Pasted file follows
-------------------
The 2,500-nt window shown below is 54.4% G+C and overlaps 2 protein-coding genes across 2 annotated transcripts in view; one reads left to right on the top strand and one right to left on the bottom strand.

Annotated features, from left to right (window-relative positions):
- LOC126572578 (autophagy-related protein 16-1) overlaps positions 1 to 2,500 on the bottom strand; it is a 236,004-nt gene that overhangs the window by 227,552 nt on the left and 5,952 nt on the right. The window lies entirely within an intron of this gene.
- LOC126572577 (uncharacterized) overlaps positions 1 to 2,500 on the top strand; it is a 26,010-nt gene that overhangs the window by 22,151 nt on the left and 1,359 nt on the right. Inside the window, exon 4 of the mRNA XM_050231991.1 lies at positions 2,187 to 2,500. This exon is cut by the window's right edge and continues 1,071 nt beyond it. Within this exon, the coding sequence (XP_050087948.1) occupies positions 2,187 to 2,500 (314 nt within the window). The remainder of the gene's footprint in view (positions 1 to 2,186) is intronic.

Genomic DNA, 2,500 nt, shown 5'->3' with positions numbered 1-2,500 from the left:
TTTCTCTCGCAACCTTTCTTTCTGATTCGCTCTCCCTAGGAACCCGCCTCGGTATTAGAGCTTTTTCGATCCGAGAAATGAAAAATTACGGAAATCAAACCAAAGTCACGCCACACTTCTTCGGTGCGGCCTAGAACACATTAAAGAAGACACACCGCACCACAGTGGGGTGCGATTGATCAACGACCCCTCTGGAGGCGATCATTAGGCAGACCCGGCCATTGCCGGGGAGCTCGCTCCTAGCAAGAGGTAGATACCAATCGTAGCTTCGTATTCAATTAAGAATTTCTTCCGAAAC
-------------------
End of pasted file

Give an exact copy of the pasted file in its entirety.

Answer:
The 2,500-nt window shown below is 54.4% G+C and overlaps 2 protein-coding genes across 2 annotated transcripts in view; one reads left to right on the top strand and one right to left on the bottom strand.

Annotated features, from left to right (window-relative positions):
- LOC126572578 (autophagy-related protein 16-1) overlaps positions 1 to 2,500 on the bottom strand; it is a 236,004-nt gene that overhangs the window by 227,552 nt on the left and 5,952 nt on the right. The window lies entirely within an intron of this gene.
- LOC126572577 (uncharacterized) overlaps positions 1 to 2,500 on the top strand; it is a 26,010-nt gene that overhangs the window by 22,151 nt on the left and 1,359 nt on the right. Inside the window, exon 4 of the mRNA XM_050231991.1 lies at positions 2,187 to 2,500. This exon is cut by the window's right edge and continues 1,071 nt beyond it. Within this exon, the coding sequence (XP_050087948.1) occupies positions 2,187 to 2,500 (314 nt within the window). The remainder of the gene's footprint in view (positions 1 to 2,186) is intronic.

Genomic DNA, 2,500 nt, shown 5'->3' with positions numbered 1-2,500 from the left:
TTTCTCTCGCAACCTTTCTTTCTGATTCGCTCTCCCTAGGAACCCGCCTCGGTATTAGAGCTTTTTCGATCCGAGAAATGAAAAATTACGGAAATCAAACCAAAGTCACGCCACACTTCTTCGGTGCGGCCTAGAACACATTAAAGAAGACACACCGCACCACAGTGGGGTGCGATTGATCAACGACCCCTCTGGAGGCGATCATTAGGCAGACCCGGCCATTGCCGGGGAGCTCGCTCCTAGCAAGAGGTAGATACCAATCGTAGCTTCGTATTCAATTAAGAATTTCTTCCGAAAC